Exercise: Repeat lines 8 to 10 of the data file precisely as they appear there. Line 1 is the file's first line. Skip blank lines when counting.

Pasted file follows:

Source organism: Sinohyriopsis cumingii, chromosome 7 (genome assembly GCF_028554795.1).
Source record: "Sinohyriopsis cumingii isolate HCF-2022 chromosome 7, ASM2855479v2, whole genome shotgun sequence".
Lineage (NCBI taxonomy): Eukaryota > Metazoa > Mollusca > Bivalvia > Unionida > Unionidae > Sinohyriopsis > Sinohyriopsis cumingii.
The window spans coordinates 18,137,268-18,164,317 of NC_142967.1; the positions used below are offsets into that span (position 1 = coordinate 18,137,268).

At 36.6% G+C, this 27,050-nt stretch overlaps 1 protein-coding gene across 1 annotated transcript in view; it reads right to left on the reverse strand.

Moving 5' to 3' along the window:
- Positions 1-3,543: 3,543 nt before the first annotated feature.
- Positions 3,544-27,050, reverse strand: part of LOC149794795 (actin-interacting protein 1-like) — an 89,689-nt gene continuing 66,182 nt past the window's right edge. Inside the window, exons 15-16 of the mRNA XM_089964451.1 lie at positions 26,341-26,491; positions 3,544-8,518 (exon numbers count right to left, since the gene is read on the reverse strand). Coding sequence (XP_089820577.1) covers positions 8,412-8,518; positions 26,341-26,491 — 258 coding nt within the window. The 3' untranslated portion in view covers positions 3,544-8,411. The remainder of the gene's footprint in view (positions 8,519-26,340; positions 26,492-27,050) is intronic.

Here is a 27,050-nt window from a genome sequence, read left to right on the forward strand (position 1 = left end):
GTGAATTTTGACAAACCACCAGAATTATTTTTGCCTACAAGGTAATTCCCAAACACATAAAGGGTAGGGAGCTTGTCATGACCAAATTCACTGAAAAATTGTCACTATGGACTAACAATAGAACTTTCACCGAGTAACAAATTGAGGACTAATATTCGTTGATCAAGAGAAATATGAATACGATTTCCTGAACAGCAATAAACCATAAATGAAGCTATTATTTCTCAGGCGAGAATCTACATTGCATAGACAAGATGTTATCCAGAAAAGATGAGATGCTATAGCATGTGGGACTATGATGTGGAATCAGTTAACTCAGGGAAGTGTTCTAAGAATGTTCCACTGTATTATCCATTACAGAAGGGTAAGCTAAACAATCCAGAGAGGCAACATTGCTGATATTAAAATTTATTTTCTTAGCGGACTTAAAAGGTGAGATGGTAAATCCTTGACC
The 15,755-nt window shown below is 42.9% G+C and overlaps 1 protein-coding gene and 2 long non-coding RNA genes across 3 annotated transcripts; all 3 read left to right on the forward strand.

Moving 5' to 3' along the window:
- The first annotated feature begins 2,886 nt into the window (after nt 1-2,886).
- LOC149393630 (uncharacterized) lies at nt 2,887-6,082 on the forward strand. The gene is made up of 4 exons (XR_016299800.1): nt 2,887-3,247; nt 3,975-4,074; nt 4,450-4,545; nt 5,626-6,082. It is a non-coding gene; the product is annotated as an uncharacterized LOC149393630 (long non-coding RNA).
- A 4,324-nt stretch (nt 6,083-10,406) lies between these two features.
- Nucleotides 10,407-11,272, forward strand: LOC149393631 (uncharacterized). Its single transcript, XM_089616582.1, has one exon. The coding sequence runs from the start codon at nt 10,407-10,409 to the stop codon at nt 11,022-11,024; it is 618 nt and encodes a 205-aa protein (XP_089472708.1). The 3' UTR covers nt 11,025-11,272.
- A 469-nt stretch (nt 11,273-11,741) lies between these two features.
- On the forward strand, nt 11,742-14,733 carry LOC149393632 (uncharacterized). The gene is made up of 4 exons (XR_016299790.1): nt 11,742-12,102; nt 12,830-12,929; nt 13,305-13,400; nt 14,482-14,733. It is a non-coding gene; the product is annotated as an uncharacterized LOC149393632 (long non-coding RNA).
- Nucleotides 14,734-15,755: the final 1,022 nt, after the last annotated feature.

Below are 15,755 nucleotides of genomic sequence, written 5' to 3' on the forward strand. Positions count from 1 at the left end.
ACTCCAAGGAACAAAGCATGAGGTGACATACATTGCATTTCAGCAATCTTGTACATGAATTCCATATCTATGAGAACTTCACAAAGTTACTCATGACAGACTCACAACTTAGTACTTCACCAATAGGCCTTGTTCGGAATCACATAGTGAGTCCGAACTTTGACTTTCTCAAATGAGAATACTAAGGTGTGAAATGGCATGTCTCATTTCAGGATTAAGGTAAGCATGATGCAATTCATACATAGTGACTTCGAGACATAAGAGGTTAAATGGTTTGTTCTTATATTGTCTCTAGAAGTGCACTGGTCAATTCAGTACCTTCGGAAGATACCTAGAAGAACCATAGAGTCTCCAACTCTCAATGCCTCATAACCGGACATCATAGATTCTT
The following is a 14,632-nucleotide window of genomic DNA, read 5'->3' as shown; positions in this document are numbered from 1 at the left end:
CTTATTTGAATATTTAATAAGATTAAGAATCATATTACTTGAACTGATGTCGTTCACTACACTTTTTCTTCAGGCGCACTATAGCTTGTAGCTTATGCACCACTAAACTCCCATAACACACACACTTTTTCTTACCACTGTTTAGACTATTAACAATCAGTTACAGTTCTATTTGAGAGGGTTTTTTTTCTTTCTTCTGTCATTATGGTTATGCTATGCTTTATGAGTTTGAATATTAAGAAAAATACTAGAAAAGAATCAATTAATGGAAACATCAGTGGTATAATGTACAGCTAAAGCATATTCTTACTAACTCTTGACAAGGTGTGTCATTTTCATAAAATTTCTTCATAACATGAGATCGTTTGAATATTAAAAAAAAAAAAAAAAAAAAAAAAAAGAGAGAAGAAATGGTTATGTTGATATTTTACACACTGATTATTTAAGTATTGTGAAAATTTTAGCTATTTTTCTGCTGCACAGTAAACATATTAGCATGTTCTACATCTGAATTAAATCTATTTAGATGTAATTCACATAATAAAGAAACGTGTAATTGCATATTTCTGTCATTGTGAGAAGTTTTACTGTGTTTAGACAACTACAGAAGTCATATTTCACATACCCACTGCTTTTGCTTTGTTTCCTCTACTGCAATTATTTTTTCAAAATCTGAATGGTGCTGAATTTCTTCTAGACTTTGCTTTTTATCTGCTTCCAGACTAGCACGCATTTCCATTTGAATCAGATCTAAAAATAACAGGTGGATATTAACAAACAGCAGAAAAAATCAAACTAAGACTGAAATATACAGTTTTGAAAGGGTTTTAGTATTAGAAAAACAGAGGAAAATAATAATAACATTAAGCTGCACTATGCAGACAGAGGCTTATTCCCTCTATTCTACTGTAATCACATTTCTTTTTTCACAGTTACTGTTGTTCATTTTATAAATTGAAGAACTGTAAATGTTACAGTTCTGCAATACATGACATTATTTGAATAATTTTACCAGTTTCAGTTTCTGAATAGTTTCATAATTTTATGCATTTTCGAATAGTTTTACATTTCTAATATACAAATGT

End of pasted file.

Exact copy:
- Positions 3,544-27,050, reverse strand: part of LOC149794795 (actin-interacting protein 1-like) — an 89,689-nt gene continuing 66,182 nt past the window's right edge. Inside the window, exons 15-16 of the mRNA XM_089964451.1 lie at positions 26,341-26,491; positions 3,544-8,518 (exon numbers count right to left, since the gene is read on the reverse strand). Coding sequence (XP_089820577.1) covers positions 8,412-8,518; positions 26,341-26,491 — 258 coding nt within the window. The 3' untranslated portion in view covers positions 3,544-8,411. The remainder of the gene's footprint in view (positions 8,519-26,340; positions 26,492-27,050) is intronic.

Here is a 27,050-nt window from a genome sequence, read left to right on the forward strand (position 1 = left end):
GTGAATTTTGACAAACCACCAGAATTATTTTTGCCTACAAGGTAATTCCCAAACACATAAAGGGTAGGGAGCTTGTCATGACCAAATTCACTGAAAAATTGTCACTATGGACTAACAATAGAACTTTCACCGAGTAACAAATTGAGGACTAATATTCGTTGATCAAGAGAAATATGAATACGATTTCCTGAACAGCAATAAACCATAAATGAAGCTATTATTTCTCAGGCGAGAATCTACATTGCATAGACAAGATGTTATCCAGAAAAGATGAGATGCTATAGCATGTGGGACTATGATGTGGAATCAGTTAACTCAGGGAAGTGTTCTAAGAATGTTCCACTGTATTATCCATTACAGAAGGGTAAGCTAAACAATCCAGAGAGGCAACATTGCTGATATTAAAATTTATTTTCTTAGCGGACTTAAAAGGTGAGATGGTAAATCCTTGACC